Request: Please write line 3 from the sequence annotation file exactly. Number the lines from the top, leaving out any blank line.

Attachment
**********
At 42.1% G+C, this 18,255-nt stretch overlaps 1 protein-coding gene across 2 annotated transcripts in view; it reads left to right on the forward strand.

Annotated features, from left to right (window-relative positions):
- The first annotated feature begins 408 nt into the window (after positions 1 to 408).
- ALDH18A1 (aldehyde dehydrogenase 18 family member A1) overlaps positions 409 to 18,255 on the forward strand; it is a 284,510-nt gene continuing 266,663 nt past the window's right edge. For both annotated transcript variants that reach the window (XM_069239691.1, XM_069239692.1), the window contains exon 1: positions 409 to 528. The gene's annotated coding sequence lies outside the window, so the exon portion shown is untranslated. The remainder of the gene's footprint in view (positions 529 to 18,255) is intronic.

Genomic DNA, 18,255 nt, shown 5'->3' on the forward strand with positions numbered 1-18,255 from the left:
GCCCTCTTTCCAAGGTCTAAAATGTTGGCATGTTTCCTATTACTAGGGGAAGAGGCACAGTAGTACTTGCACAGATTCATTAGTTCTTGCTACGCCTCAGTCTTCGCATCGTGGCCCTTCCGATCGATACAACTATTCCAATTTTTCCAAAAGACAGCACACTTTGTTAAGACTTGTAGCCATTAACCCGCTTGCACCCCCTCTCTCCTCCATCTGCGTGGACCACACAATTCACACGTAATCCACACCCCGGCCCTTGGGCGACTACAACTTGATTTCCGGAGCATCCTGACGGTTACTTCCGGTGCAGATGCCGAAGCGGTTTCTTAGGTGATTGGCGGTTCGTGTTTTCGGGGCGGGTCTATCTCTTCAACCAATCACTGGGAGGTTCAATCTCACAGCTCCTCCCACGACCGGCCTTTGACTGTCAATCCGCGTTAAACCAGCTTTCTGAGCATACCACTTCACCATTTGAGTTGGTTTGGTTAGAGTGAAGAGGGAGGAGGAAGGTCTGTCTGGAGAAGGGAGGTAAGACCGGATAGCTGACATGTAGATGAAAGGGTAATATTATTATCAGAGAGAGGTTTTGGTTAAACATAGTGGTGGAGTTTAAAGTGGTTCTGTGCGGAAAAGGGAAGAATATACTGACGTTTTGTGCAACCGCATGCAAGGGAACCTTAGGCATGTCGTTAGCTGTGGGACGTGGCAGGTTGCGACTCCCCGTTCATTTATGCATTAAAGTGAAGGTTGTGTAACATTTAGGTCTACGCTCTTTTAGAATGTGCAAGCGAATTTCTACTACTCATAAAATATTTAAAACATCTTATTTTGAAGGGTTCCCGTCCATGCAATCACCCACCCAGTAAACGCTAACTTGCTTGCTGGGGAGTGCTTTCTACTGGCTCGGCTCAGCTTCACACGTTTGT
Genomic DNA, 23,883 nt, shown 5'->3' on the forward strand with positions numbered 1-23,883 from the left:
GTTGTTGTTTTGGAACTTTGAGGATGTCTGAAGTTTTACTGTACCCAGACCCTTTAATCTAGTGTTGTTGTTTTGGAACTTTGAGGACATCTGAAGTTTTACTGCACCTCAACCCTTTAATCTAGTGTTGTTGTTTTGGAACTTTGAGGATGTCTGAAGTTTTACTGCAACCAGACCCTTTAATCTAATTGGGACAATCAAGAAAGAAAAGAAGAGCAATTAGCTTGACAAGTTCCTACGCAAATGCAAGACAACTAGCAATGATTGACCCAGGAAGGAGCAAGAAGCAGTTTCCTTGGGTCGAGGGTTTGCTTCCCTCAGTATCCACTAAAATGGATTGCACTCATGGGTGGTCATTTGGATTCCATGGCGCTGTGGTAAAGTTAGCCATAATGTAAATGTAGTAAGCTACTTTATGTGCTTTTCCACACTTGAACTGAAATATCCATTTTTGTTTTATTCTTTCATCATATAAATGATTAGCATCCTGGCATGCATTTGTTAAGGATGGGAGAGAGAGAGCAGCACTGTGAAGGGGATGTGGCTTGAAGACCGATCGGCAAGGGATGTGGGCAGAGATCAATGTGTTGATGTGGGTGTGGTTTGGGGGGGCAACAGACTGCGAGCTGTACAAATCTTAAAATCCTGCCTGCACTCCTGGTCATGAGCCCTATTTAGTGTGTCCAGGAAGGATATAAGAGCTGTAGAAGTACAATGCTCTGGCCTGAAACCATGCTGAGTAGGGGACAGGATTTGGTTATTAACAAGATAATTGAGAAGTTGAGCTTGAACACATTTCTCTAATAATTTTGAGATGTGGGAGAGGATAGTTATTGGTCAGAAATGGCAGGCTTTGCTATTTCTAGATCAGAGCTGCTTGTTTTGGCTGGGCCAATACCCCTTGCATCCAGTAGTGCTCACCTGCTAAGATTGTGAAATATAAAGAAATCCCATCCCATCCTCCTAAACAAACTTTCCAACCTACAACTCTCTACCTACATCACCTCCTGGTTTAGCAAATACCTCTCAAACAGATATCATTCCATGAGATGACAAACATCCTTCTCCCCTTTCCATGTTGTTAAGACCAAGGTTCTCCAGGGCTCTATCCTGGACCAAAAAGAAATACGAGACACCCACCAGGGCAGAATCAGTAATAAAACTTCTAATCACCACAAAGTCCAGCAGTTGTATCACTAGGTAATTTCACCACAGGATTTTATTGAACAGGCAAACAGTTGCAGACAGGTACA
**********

- The first annotated feature begins 408 nt into the window (after positions 1 to 408).